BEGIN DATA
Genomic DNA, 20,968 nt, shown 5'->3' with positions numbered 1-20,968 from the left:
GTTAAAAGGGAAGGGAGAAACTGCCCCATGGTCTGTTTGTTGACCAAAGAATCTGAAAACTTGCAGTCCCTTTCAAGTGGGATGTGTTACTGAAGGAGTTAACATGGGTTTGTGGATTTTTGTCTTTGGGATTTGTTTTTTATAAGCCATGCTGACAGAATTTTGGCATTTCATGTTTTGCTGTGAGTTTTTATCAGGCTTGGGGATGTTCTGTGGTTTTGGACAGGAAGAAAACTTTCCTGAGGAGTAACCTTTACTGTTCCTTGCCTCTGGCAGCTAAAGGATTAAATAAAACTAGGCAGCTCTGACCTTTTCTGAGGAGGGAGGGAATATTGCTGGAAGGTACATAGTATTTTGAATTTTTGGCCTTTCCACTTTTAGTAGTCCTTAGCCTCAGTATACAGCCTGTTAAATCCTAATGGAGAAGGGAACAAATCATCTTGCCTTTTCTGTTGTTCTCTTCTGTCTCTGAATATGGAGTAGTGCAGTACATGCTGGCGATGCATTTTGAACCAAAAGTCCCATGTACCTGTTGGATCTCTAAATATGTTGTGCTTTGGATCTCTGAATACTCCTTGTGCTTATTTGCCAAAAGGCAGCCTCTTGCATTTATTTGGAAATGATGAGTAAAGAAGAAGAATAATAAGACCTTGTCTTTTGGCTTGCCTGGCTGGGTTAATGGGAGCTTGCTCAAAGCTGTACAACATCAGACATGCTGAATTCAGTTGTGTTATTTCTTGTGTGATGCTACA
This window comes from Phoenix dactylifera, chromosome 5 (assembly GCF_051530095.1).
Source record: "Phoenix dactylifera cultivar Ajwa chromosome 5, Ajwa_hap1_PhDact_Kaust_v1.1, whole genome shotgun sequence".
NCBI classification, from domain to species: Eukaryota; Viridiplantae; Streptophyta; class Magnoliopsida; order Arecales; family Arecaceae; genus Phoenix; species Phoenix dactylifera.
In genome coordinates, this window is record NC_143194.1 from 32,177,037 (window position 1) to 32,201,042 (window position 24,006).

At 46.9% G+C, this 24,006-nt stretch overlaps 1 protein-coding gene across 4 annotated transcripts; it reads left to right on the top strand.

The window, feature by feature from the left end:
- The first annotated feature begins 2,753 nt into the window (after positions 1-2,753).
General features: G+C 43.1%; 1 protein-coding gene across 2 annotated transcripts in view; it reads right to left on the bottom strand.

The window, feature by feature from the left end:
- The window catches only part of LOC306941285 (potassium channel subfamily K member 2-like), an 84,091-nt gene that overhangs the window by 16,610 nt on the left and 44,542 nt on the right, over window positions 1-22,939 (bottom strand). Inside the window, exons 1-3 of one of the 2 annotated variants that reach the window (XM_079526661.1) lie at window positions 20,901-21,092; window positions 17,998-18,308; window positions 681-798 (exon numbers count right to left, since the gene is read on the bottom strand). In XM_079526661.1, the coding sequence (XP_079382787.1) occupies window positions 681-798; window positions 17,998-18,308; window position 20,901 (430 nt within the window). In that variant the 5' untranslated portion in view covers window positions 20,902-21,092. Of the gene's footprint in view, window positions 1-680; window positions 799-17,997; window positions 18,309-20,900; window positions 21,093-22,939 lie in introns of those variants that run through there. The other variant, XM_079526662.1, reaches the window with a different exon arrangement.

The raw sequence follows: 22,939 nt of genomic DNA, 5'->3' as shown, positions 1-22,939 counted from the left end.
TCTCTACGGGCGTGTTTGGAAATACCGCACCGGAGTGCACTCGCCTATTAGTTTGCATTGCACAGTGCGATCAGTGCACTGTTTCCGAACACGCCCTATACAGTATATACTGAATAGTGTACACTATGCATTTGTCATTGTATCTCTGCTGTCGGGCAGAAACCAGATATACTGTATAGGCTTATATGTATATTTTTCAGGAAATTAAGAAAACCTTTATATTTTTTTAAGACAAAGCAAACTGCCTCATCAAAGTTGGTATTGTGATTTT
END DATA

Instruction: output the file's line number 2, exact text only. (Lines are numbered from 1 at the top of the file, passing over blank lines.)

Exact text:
GTTAAAAGGGAAGGGAGAAACTGCCCCATGGTCTGTTTGTTGACCAAAGAATCTGAAAACTTGCAGTCCCTTTCAAGTGGGATGTGTTACTGAAGGAGTTAACATGGGTTTGTGGATTTTTGTCTTTGGGATTTGTTTTTTATAAGCCATGCTGACAGAATTTTGGCATTTCATGTTTTGCTGTGAGTTTTTATCAGGCTTGGGGATGTTCTGTGGTTTTGGACAGGAAGAAAACTTTCCTGAGGAGTAACCTTTACTGTTCCTTGCCTCTGGCAGCTAAAGGATTAAATAAAACTAGGCAGCTCTGACCTTTTCTGAGGAGGGAGGGAATATTGCTGGAAGGTACATAGTATTTTGAATTTTTGGCCTTTCCACTTTTAGTAGTCCTTAGCCTCAGTATACAGCCTGTTAAATCCTAATGGAGAAGGGAACAAATCATCTTGCCTTTTCTGTTGTTCTCTTCTGTCTCTGAATATGGAGTAGTGCAGTACATGCTGGCGATGCATTTTGAACCAAAAGTCCCATGTACCTGTTGGATCTCTAAATATGTTGTGCTTTGGATCTCTGAATACTCCTTGTGCTTATTTGCCAAAAGGCAGCCTCTTGCATTTATTTGGAAATGATGAGTAAAGAAGAAGAATAATAAGACCTTGTCTTTTGGCTTGCCTGGCTGGGTTAATGGGAGCTTGCTCAAAGCTGTACAACATCAGACATGCTGAATTCAGTTGTGTTATTTCTTGTGTGATGCTACA